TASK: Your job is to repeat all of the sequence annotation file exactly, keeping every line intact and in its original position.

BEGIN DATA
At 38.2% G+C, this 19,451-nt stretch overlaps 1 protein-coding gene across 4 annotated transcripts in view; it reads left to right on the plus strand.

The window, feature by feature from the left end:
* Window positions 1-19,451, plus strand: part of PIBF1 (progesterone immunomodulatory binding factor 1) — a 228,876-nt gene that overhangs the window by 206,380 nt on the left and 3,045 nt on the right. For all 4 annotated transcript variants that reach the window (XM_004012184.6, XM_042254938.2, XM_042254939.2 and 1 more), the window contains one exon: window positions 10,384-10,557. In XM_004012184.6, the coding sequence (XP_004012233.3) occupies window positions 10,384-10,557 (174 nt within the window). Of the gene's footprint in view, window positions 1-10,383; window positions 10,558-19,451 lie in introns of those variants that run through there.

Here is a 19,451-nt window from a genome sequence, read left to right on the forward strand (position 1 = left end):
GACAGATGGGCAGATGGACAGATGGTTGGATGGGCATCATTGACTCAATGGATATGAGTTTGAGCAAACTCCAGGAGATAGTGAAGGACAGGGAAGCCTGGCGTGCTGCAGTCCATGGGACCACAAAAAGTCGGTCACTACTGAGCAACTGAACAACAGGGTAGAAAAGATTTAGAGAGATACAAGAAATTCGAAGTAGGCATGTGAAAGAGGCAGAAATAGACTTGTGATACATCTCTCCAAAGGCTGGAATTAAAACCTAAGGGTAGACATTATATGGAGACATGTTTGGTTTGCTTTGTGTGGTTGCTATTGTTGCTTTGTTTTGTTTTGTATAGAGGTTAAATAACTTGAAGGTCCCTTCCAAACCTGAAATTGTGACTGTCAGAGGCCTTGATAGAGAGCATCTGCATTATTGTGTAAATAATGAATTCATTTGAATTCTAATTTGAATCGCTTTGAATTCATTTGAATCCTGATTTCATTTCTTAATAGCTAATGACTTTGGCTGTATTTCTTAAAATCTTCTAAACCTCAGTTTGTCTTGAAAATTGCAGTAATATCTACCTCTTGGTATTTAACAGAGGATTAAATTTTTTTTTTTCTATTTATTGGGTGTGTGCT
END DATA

At 38.2% G+C, this 19,451-nt stretch overlaps 1 protein-coding gene across 4 annotated transcripts in view; it reads left to right on the plus strand.

The window, feature by feature from the left end:
* Window positions 1-19,451, plus strand: part of PIBF1 (progesterone immunomodulatory binding factor 1) — a 228,876-nt gene that overhangs the window by 206,380 nt on the left and 3,045 nt on the right. For all 4 annotated transcript variants that reach the window (XM_004012184.6, XM_042254938.2, XM_042254939.2 and 1 more), the window contains one exon: window positions 10,384-10,557. In XM_004012184.6, the coding sequence (XP_004012233.3) occupies window positions 10,384-10,557 (174 nt within the window). Of the gene's footprint in view, window positions 1-10,383; window positions 10,558-19,451 lie in introns of those variants that run through there.

Here is a 19,451-nt window from a genome sequence, read left to right on the forward strand (position 1 = left end):
GACAGATGGGCAGATGGACAGATGGTTGGATGGGCATCATTGACTCAATGGATATGAGTTTGAGCAAACTCCAGGAGATAGTGAAGGACAGGGAAGCCTGGCGTGCTGCAGTCCATGGGACCACAAAAAGTCGGTCACTACTGAGCAACTGAACAACAGGGTAGAAAAGATTTAGAGAGATACAAGAAATTCGAAGTAGGCATGTGAAAGAGGCAGAAATAGACTTGTGATACATCTCTCCAAAGGCTGGAATTAAAACCTAAGGGTAGACATTATATGGAGACATGTTTGGTTTGCTTTGTGTGGTTGCTATTGTTGCTTTGTTTTGTTTTGTATAGAGGTTAAATAACTTGAAGGTCCCTTCCAAACCTGAAATTGTGACTGTCAGAGGCCTTGATAGAGAGCATCTGCATTATTGTGTAAATAATGAATTCATTTGAATTCTAATTTGAATCGCTTTGAATTCATTTGAATCCTGATTTCATTTCTTAATAGCTAATGACTTTGGCTGTATTTCTTAAAATCTTCTAAACCTCAGTTTGTCTTGAAAATTGCAGTAATATCTACCTCTTGGTATTTAACAGAGGATTAAATTTTTTTTTTTCTATTTATTGGGTGTGTGCT